It was around 11 a.m. — about an hour after the morning’s frost had lifted — and Garrett Bastardi, flanked by about 100 other golfers, was still patiently waiting with friends for a 9:30 a.m. tee time at a North Carolina golf course.
“I was doing the math in my head,” Bastardi said. “If you lose an hour on a weekend, that’s $3,000 right there. So, if you can provide a service that gives golf courses the best information then they can make their investment in that service back pretty quickly.”
That’s when he began to see the powerful effect that weather can have on the game for both fans and the profit margins for golf professionals.
He wasn’t alone. And the result is T3: Turf Threat Tracker, an app-based weather modeling tool designed for turf management experts created by four meteorology professionals with ties to Penn State.
According to the team, the tool utilizes the most detailed weather models available and offers industry specific information such as frost formation and dissipation, incoming solar radiation and plant canopy moisture. High resolution models of less than two square miles are about 10 times the resolution of the most commonly used weather models for forecasting weather, the team said, which means they can be more accurate for specific courses.
The tools can help golf course managers save on precious resources such as water and costly fertilizers and other treatments, the team said, by helping managers determine the best times to water and apply products.
The team consists of co-founders and meteorology and atmospheric science graduates Herb Stevens, 1975; Andrew Moffitt, 2018; Steve Hallett, 2018; and Bastardi, a senior majoring in political science.
When designing the beta version, the group reached out to about 50 course managers and got feedback on data that would be most beneficial to them. They continued to work with these managers to fine-tune the usability of the app.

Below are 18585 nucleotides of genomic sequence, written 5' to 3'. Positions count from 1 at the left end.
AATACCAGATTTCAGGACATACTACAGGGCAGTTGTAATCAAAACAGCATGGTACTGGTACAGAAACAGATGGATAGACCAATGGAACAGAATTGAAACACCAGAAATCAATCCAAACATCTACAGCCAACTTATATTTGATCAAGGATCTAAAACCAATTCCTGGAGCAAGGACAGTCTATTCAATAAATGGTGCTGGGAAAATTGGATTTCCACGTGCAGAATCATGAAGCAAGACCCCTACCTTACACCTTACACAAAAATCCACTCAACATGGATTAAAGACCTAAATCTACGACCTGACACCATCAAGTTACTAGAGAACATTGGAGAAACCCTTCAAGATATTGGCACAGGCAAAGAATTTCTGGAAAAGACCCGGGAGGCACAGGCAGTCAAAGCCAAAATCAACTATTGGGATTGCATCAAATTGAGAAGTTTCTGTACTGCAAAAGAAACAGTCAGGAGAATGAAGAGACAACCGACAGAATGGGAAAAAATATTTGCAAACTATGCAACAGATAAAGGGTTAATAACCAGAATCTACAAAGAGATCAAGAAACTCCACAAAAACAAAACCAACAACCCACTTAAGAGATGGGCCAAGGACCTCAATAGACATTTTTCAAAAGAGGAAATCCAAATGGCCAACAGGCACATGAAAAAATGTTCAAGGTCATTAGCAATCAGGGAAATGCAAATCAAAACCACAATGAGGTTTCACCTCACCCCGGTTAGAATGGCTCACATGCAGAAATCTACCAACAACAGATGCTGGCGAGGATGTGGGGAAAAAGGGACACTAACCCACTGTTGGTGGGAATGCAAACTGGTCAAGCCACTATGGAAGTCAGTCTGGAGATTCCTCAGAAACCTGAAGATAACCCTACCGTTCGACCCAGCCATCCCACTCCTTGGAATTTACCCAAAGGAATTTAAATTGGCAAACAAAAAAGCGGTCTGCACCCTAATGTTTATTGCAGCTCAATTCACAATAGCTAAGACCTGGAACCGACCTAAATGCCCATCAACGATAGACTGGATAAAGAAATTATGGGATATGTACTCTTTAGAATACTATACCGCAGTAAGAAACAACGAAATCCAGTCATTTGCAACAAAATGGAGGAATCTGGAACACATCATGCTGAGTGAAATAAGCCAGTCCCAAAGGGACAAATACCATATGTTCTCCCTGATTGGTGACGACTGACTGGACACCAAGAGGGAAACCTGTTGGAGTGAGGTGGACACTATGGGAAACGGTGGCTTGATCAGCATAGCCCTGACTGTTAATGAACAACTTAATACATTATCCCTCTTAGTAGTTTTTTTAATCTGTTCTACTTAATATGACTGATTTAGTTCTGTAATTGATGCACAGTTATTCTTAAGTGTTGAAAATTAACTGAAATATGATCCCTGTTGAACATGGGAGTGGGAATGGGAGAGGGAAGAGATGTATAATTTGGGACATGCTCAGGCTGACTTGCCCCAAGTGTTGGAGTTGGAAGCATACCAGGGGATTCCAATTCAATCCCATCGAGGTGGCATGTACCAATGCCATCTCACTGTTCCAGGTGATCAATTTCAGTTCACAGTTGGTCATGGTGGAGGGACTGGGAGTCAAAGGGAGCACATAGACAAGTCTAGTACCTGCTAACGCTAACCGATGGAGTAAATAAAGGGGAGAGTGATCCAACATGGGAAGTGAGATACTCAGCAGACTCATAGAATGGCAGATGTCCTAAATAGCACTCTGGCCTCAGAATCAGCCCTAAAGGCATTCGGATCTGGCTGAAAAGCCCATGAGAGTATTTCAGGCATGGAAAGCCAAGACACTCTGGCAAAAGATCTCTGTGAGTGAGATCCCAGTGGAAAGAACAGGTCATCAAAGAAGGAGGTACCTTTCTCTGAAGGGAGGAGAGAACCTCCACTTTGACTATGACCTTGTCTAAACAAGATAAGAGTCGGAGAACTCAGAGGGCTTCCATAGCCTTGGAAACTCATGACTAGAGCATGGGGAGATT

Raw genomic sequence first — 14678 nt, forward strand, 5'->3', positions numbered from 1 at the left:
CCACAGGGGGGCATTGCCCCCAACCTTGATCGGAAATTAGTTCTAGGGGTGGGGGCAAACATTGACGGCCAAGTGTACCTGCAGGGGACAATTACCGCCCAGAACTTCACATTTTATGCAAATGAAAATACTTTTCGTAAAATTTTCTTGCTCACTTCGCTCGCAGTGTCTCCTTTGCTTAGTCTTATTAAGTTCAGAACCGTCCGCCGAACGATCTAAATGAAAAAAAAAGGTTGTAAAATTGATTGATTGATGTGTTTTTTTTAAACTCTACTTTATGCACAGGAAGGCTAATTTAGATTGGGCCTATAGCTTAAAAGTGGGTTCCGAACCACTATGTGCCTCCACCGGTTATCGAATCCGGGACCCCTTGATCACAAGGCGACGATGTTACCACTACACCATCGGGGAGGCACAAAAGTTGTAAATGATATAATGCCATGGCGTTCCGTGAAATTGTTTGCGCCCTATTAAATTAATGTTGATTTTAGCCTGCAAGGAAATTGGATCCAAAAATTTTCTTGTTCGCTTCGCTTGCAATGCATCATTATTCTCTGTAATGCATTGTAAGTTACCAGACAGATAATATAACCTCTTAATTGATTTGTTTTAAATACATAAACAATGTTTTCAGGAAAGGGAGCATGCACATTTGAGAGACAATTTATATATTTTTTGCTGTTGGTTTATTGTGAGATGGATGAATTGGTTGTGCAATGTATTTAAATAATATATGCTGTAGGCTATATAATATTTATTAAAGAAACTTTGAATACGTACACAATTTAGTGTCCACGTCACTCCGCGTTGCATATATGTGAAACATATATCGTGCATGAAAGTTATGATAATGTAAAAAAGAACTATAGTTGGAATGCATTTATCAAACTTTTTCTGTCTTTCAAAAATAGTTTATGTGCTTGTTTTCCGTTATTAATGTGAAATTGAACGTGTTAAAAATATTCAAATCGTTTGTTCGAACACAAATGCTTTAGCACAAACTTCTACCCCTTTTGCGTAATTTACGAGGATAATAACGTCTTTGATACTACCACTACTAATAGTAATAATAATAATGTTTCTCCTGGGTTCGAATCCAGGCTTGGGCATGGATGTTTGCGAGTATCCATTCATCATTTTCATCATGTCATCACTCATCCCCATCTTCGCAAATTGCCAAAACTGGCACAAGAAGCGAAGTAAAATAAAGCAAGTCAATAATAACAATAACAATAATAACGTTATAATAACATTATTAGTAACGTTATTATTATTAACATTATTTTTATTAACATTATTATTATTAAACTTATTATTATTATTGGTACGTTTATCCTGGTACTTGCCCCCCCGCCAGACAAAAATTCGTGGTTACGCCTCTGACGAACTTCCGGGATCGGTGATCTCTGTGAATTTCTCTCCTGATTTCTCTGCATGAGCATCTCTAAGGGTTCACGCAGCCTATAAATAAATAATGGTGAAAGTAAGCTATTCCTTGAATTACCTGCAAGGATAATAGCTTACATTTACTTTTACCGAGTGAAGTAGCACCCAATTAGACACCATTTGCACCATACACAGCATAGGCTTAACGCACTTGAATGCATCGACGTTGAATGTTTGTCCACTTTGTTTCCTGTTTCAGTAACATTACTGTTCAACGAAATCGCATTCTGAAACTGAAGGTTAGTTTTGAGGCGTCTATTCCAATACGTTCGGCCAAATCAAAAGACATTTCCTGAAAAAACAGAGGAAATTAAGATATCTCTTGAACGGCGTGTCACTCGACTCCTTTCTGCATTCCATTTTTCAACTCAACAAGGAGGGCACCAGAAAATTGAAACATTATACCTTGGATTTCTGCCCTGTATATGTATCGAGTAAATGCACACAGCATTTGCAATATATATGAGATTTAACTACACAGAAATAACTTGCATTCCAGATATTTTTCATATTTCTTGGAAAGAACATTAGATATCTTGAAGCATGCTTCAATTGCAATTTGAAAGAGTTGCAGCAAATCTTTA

“They looked it over and told us what they needed, and with that direction we were able to tailor our product,” Moffitt said. “I think that’s one of the reasons we’ve been successful so far. We had a big testing pool of all these courses that told us essentially what the industry wants, and we were able to deliver that.”
Since launching in April, T3 has had immediate success. More than 100 golf courses have signed up for their free trial and, since then, more than one-third have signed up for their $900 annual subscription that includes the app and access to golf-minded meteorologists via email, text and telephone. Among their clients are about a dozen of the top 100 golf courses in the United States and Canada and four of the top 10.
And with roughly 16,000 golf courses in the region, the team sees plenty of room to grow.
Moffitt said Penn State’s well-rounded approach, which teaches the fundamentals of weather, computer modeling and communication, gave him and his team the tools they needed to create this and other startups. They’re also working with experts in Penn State’s turfgrass program to expand the app to include disease alerts and detection.
The team has an extensive background in weather, the golf industry, and startups. Stevens was the chief meteorologist for the NBC affiliate in Albany, New York, and one of the original on-camera meteorologists for The Weather Channel. He’s a former amateur PGA Tour caddy and competitor and started Grass Roots Weather, a forecasting service for golf course superintendents. Moffitt, a former on-air meteorologist, co-founded Innovation Weather, LLC, based on algorithms he created in college, and ultimately sold the company after graduating. Hallett co-founded Innovation Weather as well as SunsetWx, a sunrise and sunset forecasting tool that partnered with The Weather Channel. Innovation Weather and SunsetWx benefited from Penn State Happy Valley LaunchBox, an initiative that aims be the hub that connects entrepreneurs to the support, resources and facilities they need to build a sustainable and scalable business with a viable plan for growth.
Bastardi said it’s great to merge two of his passions — weather and golf — and for the team to create something of value to the industry.
“This is a business as much as it is weather and golf. It’s about people as well. We’re all venture capitalists and we think it’s a little bit cooler to make a job than to find a job,” Bastardi said. “It’s been an opportunity to address more than just the weather bug we have in us.”
*This story is informational in nature and should not be considered an endorsement of any product or application.